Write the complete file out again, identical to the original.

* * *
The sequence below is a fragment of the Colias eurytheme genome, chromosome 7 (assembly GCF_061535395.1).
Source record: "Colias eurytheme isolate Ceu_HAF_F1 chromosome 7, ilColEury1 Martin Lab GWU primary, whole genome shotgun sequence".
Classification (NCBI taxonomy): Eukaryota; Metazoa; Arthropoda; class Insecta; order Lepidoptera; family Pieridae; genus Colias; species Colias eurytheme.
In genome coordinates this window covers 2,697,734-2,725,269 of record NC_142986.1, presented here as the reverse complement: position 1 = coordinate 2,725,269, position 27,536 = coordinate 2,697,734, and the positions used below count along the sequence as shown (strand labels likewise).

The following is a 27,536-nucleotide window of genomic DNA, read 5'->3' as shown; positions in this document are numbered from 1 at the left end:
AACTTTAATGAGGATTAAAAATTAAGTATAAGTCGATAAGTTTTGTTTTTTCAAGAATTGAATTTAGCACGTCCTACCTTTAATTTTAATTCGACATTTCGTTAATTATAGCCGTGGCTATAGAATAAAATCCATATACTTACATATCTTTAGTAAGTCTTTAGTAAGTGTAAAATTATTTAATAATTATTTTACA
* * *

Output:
The sequence below is a fragment of the Colias eurytheme genome, chromosome 7 (assembly GCF_061535395.1).
Source record: "Colias eurytheme isolate Ceu_HAF_F1 chromosome 7, ilColEury1 Martin Lab GWU primary, whole genome shotgun sequence".
Classification (NCBI taxonomy): Eukaryota; Metazoa; Arthropoda; class Insecta; order Lepidoptera; family Pieridae; genus Colias; species Colias eurytheme.
In genome coordinates this window covers 2,697,734-2,725,269 of record NC_142986.1, presented here as the reverse complement: position 1 = coordinate 2,725,269, position 27,536 = coordinate 2,697,734, and the positions used below count along the sequence as shown (strand labels likewise).

The following is a 27,536-nucleotide window of genomic DNA, read 5'->3' as shown; positions in this document are numbered from 1 at the left end:
AACTTTAATGAGGATTAAAAATTAAGTATAAGTCGATAAGTTTTGTTTTTTCAAGAATTGAATTTAGCACGTCCTACCTTTAATTTTAATTCGACATTTCGTTAATTATAGCCGTGGCTATAGAATAAAATCCATATACTTACATATCTTTAGTAAGTCTTTAGTAAGTGTAAAATTATTTAATAATTATTTTACA